‘Doritos and Plan B:’ new vending machine sells emergency contraception to students

George Washington University students can now purchase emergency contraception from a vending machine, which one student described as a place to ‘get Doritos and Plan B at the same time.’

GW currently offers the pills at $30 plus tax–an approximately $20 price cut from most vendors–but student leaders are trying to further subsidize the cost.

George Washington University (GW) students can now purchase emergency contraception–from a vending machine. 

This morning-after-on-demand is an initiative of GW’s Student Association (SA) and offers the privacy of the student center basement where women can, as one student told The Washington Post, “get Doritos and Plan B at the same time.” 

SA President Christian Zidouemba began discussions with his cabinet after the Supreme Court overturned Roe v. Wade and ended the Constitutional protection for abortion, according to the student newspaper, The GW Hatchet. As SA leaders collaborated, one GW student described emergency contraception as a measure to “ensure the health and safety of its students.”

[RELATED: Taking the pill without knowing if you’re pregnant may not be an abortion, BYU professor argues]

“Being forced to carry an unwanted pregnancy to term could jeopardize students’ education, so GW should give them accessible options for maintaining their reproductive health to ensure their safety and academic success,” she wrote. Barnard College and Boston University–where students can buy morning-after pills for $7.25–“are miles ahead of GW in terms of reproductive health resources,” according to the op-ed. 

GW currently offers the pills at $30 plus tax, which The Washington Post reported as an approximately $20 price cut from most vendors who sell these pills over the counter. SA leaders are trying to further subsidize the cost and told The Washington Post that they “have applied for grants.” They also want access to the pills in a more discreet location than the student center basement.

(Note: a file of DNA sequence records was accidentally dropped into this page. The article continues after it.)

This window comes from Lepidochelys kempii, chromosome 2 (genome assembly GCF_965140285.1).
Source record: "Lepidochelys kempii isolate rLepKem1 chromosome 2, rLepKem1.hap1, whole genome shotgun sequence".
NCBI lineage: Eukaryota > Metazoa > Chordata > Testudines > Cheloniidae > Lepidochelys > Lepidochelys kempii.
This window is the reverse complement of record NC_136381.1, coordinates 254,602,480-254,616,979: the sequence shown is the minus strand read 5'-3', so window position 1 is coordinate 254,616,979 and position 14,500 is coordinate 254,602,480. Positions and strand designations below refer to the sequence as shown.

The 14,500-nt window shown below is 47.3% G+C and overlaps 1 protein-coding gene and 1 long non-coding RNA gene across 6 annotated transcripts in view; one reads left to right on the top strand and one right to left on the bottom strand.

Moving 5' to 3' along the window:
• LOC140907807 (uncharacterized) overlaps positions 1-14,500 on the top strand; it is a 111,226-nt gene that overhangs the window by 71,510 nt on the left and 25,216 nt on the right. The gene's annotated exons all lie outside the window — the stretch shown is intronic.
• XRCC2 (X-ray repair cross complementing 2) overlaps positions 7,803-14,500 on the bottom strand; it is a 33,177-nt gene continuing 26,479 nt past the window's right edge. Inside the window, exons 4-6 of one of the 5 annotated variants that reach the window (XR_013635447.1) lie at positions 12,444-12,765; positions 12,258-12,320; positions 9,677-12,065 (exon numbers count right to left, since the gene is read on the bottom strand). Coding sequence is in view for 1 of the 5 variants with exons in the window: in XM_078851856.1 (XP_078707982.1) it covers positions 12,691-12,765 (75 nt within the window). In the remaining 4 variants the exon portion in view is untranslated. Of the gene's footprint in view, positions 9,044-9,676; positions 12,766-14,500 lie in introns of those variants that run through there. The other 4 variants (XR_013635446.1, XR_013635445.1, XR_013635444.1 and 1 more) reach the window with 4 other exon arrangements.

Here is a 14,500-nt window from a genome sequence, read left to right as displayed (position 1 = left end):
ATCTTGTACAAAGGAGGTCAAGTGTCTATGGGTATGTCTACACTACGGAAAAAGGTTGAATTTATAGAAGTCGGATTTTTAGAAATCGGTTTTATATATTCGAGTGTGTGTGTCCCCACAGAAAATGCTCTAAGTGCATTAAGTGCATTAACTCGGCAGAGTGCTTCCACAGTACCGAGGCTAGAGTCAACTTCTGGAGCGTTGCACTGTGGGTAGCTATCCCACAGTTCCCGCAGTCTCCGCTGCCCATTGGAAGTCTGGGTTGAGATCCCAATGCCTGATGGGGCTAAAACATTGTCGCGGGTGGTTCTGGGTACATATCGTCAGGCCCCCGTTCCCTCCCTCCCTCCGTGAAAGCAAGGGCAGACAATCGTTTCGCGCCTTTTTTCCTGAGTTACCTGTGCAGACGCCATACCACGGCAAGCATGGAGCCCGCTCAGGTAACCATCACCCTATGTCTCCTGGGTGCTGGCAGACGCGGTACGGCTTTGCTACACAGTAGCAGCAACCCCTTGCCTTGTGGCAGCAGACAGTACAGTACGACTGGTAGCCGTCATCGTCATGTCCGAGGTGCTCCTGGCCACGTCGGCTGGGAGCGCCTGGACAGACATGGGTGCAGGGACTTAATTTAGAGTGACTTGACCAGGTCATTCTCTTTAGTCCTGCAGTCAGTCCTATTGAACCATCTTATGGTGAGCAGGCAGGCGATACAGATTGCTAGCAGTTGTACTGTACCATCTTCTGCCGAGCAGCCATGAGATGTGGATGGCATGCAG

In the aftermath of the Supreme Court’s Dobbs decision, GW administrators voiced their support for abortion. The GW Maternal and Child Health Center, School of Medicine and Health Sciences, Medical Faculty Associates, Institute School of Public Health, and School of Nursing called Dobbsappalling“ and a “ruling [that] will disproportionately affect younger women, women of color, and their families.” 

Pro-life students, however, want assurance that they will not have to support the vending machines, which one SA leader told The Washington Post are not subsidized by tuition. 

[RELATED: These 10 Christian universities are promoting abortion, Planned Parenthood]

Other college campuses have made emergency contraception accessible to students with the help of the American Society for Emergency Contraception (ASEC), according to The Washington Post

ASEC’s Emergency Contraception for Every Campus (EC4EC) initiative advocates for expanding vending machines and supports students distributing emergency contraception “in a discreet and confidential way” on campuses where “students face extra barriers.”

Some of these campuses, ASEC notes, are “[r]eligiously-affiliated or generally more conservative.” 

Executive Director Kelly Cleland told The Washington Post that ASEC “has worked with students at more than 70 campuses in 31 states.” 

Campus Reform contacted George Washington University, the Student Association, GW Students for Life, and the American Society for Emergency Contraception for comment. This article will be updated accordingly.